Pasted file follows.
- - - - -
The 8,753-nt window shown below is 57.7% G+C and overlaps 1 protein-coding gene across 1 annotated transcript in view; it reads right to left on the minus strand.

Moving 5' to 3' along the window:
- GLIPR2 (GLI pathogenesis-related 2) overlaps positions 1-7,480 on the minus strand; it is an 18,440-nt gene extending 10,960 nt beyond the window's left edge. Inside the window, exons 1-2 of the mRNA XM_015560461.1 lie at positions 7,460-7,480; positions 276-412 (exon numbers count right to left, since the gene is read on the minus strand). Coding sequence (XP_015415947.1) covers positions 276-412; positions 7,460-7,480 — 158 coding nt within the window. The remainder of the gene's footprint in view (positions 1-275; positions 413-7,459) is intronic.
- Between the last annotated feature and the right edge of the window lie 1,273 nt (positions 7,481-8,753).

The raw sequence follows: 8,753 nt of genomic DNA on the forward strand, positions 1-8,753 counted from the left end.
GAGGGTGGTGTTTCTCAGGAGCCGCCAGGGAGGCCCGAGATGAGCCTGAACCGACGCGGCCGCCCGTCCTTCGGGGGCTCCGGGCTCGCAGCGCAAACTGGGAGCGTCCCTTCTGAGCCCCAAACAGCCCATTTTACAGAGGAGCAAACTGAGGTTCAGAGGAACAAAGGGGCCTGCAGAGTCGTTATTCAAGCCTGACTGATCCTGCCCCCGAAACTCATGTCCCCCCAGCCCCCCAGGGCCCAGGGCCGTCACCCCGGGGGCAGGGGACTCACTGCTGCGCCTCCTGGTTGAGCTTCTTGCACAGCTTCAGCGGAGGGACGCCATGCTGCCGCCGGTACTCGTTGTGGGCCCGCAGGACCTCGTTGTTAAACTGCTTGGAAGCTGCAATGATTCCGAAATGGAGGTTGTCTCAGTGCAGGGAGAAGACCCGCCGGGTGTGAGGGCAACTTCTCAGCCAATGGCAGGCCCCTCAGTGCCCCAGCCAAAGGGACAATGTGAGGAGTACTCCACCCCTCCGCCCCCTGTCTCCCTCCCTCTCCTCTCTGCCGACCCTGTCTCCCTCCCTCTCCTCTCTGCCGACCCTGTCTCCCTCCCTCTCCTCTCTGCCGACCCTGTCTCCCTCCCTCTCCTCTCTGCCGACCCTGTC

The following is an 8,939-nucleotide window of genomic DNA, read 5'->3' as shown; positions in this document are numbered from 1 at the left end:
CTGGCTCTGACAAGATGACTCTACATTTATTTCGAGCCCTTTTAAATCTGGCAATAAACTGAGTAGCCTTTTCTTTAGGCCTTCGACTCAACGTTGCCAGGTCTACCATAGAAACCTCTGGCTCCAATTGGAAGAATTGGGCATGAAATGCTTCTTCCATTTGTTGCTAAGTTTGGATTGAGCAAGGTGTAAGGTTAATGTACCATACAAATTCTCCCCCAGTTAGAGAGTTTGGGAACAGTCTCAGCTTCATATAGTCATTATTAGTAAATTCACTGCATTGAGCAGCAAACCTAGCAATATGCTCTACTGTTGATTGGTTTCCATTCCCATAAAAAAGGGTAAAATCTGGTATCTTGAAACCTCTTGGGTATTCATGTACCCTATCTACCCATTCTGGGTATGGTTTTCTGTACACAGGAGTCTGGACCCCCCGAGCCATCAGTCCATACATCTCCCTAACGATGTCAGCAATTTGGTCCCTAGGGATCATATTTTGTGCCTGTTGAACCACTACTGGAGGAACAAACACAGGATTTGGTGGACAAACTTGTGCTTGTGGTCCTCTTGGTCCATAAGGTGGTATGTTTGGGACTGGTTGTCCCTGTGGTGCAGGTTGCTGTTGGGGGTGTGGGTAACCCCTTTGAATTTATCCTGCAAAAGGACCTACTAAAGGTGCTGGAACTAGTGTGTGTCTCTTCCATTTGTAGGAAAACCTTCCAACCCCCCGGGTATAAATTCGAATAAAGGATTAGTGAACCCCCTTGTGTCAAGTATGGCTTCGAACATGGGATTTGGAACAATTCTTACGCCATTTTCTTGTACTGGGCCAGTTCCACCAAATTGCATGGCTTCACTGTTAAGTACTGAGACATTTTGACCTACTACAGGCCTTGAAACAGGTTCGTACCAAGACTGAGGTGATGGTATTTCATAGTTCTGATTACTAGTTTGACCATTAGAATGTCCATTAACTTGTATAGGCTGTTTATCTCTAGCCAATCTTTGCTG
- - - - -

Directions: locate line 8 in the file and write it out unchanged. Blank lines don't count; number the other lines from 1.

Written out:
CTGGCTCTGACAAGATGACTCTACATTTATTTCGAGCCCTTTTAAATCTGGCAATAAACTGAGTAGCCTTTTCTTTAGGCCTTCGACTCAACGTTGCCAGGTCTACCATAGAAACCTCTGGCTCCAATTGGAAGAATTGGGCATGAAATGCTTCTTCCATTTGTTGCTAAGTTTGGATTGAGCAAGGTGTAAGGTTAATGTACCATACAAATTCTCCCCCAGTTAGAGAGTTTGGGAACAGTCTCAGCTTCATATAGTCATTATTAGTAAATTCACTGCATTGAGCAGCAAACCTAGCAATATGCTCTACTGTTGATTGGTTTCCATTCCCATAAAAAAGGGTAAAATCTGGTATCTTGAAACCTCTTGGGTATTCATGTACCCTATCTACCCATTCTGGGTATGGTTTTCTGTACACAGGAGTCTGGACCCCCCGAGCCATCAGTCCATACATCTCCCTAACGATGTCAGCAATTTGGTCCCTAGGGATCATATTTTGTGCCTGTTGAACCACTACTGGAGGAACAAACACAGGATTTGGTGGACAAACTTGTGCTTGTGGTCCTCTTGGTCCATAAGGTGGTATGTTTGGGACTGGTTGTCCCTGTGGTGCAGGTTGCTGTTGGGGGTGTGGGTAACCCCTTTGAATTTATCCTGCAAAAGGACCTACTAAAGGTGCTGGAACTAGTGTGTGTCTCTTCCATTTGTAGGAAAACCTTCCAACCCCCCGGGTATAAATTCGAATAAAGGATTAGTGAACCCCCTTGTGTCAAGTATGGCTTCGAACATGGGATTTGGAACAATTCTTACGCCATTTTCTTGTACTGGGCCAGTTCCACCAAATTGCATGGCTTCACTGTTAAGTACTGAGACATTTTGACCTACTACAGGCCTTGAAACAGGTTCGTACCAAGACTGAGGTGATGGTATTTCATAGTTCTGATTACTAGTTTGACCATTAGAATGTCCATTAACTTGTATAGGCTGTTTATCTCTAGCCAATCTTTGCTG